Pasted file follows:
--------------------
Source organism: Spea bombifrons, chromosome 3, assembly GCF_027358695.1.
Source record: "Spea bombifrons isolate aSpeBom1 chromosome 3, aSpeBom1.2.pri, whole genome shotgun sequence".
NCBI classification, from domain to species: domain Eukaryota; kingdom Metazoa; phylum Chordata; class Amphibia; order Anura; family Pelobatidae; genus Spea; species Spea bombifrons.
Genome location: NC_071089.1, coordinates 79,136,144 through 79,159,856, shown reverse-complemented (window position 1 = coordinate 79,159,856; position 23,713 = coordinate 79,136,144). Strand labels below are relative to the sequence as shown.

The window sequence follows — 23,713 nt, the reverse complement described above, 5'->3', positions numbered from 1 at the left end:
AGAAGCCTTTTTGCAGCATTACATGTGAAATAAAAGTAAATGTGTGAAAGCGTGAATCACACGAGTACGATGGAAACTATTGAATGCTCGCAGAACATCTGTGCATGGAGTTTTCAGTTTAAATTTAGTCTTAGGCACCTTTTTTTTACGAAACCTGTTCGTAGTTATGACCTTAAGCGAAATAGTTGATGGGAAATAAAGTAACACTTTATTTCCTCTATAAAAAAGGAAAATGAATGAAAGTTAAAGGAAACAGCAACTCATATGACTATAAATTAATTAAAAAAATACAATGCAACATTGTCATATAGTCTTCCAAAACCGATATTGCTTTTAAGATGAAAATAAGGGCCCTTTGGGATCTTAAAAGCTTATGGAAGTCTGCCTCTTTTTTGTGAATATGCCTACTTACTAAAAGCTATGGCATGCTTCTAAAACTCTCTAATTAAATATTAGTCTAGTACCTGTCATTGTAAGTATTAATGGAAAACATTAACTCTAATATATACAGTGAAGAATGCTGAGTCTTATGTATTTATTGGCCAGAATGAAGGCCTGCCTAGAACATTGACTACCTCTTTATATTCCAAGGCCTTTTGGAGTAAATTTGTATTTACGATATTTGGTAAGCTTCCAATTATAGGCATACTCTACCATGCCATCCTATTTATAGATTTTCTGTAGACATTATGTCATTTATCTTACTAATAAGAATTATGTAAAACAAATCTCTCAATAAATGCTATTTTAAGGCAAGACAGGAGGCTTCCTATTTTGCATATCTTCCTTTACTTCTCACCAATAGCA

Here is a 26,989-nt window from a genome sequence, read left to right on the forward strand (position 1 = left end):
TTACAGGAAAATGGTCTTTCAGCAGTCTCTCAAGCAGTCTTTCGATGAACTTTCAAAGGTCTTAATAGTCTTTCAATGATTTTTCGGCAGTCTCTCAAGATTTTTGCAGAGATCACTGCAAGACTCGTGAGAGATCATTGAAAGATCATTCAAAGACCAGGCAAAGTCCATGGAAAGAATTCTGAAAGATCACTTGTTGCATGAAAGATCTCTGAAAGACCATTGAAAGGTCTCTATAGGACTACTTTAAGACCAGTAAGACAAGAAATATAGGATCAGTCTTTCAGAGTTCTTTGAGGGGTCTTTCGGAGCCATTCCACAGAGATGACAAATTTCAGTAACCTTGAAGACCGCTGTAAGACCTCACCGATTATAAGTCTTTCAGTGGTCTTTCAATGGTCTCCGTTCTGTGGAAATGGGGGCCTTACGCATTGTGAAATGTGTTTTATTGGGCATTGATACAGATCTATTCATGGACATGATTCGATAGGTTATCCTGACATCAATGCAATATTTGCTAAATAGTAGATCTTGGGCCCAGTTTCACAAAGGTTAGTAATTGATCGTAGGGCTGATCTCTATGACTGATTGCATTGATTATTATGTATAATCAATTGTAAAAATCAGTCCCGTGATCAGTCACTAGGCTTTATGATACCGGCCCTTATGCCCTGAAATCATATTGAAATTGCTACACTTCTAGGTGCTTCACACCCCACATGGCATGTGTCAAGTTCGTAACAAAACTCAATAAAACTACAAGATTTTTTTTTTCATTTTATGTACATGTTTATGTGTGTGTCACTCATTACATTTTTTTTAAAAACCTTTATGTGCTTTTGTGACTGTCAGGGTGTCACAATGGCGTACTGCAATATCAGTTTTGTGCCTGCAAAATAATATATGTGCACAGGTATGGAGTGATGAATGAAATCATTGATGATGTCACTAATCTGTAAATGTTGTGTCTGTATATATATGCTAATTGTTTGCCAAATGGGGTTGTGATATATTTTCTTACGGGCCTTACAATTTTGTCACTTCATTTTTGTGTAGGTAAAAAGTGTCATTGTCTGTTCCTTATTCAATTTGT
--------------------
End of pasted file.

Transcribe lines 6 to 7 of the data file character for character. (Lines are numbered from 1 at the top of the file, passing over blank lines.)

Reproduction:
AGAAGCCTTTTTGCAGCATTACATGTGAAATAAAAGTAAATGTGTGAAAGCGTGAATCACACGAGTACGATGGAAACTATTGAATGCTCGCAGAACATCTGTGCATGGAGTTTTCAGTTTAAATTTAGTCTTAGGCACCTTTTTTTTACGAAACCTGTTCGTAGTTATGACCTTAAGCGAAATAGTTGATGGGAAATAAAGTAACACTTTATTTCCTCTATAAAAAAGGAAAATGAATGAAAGTTAAAGGAAACAGCAACTCATATGACTATAAATTAATTAAAAAAATACAATGCAACATTGTCATATAGTCTTCCAAAACCGATATTGCTTTTAAGATGAAAATAAGGGCCCTTTGGGATCTTAAAAGCTTATGGAAGTCTGCCTCTTTTTTGTGAATATGCCTACTTACTAAAAGCTATGGCATGCTTCTAAAACTCTCTAATTAAATATTAGTCTAGTACCTGTCATTGTAAGTATTAATGGAAAACATTAACTCTAATATATACAGTGAAGAATGCTGAGTCTTATGTATTTATTGGCCAGAATGAAGGCCTGCCTAGAACATTGACTACCTCTTTATATTCCAAGGCCTTTTGGAGTAAATTTGTATTTACGATATTTGGTAAGCTTCCAATTATAGGCATACTCTACCATGCCATCCTATTTATAGATTTTCTGTAGACATTATGTCATTTATCTTACTAATAAGAATTATGTAAAACAAATCTCTCAATAAATGCTATTTTAAGGCAAGACAGGAGGCTTCCTATTTTGCATATCTTCCTTTACTTCTCACCAATAGCA

Here is a 26,989-nt window from a genome sequence, read left to right on the forward strand (position 1 = left end):